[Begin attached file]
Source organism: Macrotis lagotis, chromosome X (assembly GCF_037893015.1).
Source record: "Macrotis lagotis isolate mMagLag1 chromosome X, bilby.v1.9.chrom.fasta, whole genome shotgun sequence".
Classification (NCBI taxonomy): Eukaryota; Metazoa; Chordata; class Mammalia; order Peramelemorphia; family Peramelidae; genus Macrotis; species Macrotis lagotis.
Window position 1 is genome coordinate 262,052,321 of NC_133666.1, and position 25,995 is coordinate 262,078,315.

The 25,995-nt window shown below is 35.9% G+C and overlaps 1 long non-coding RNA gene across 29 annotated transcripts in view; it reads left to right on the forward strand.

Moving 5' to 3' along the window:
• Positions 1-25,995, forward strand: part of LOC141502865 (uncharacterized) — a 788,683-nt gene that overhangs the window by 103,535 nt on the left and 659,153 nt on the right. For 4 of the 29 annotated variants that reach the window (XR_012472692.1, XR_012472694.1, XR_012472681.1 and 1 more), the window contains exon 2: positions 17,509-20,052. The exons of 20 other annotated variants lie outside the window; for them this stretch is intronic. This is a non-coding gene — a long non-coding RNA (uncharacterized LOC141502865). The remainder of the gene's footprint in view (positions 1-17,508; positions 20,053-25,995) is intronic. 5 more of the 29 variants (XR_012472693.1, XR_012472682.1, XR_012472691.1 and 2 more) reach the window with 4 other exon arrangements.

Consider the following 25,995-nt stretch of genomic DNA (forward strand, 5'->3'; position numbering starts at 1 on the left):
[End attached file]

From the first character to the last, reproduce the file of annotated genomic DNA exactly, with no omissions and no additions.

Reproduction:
Source organism: Macrotis lagotis, chromosome X (assembly GCF_037893015.1).
Source record: "Macrotis lagotis isolate mMagLag1 chromosome X, bilby.v1.9.chrom.fasta, whole genome shotgun sequence".
Classification (NCBI taxonomy): Eukaryota; Metazoa; Chordata; class Mammalia; order Peramelemorphia; family Peramelidae; genus Macrotis; species Macrotis lagotis.
Window position 1 is genome coordinate 262,052,321 of NC_133666.1, and position 25,995 is coordinate 262,078,315.

The 25,995-nt window shown below is 35.9% G+C and overlaps 1 long non-coding RNA gene across 29 annotated transcripts in view; it reads left to right on the forward strand.

Moving 5' to 3' along the window:
• Positions 1-25,995, forward strand: part of LOC141502865 (uncharacterized) — a 788,683-nt gene that overhangs the window by 103,535 nt on the left and 659,153 nt on the right. For 4 of the 29 annotated variants that reach the window (XR_012472692.1, XR_012472694.1, XR_012472681.1 and 1 more), the window contains exon 2: positions 17,509-20,052. The exons of 20 other annotated variants lie outside the window; for them this stretch is intronic. This is a non-coding gene — a long non-coding RNA (uncharacterized LOC141502865). The remainder of the gene's footprint in view (positions 1-17,508; positions 20,053-25,995) is intronic. 5 more of the 29 variants (XR_012472693.1, XR_012472682.1, XR_012472691.1 and 2 more) reach the window with 4 other exon arrangements.

Consider the following 25,995-nt stretch of genomic DNA (forward strand, 5'->3'; position numbering starts at 1 on the left):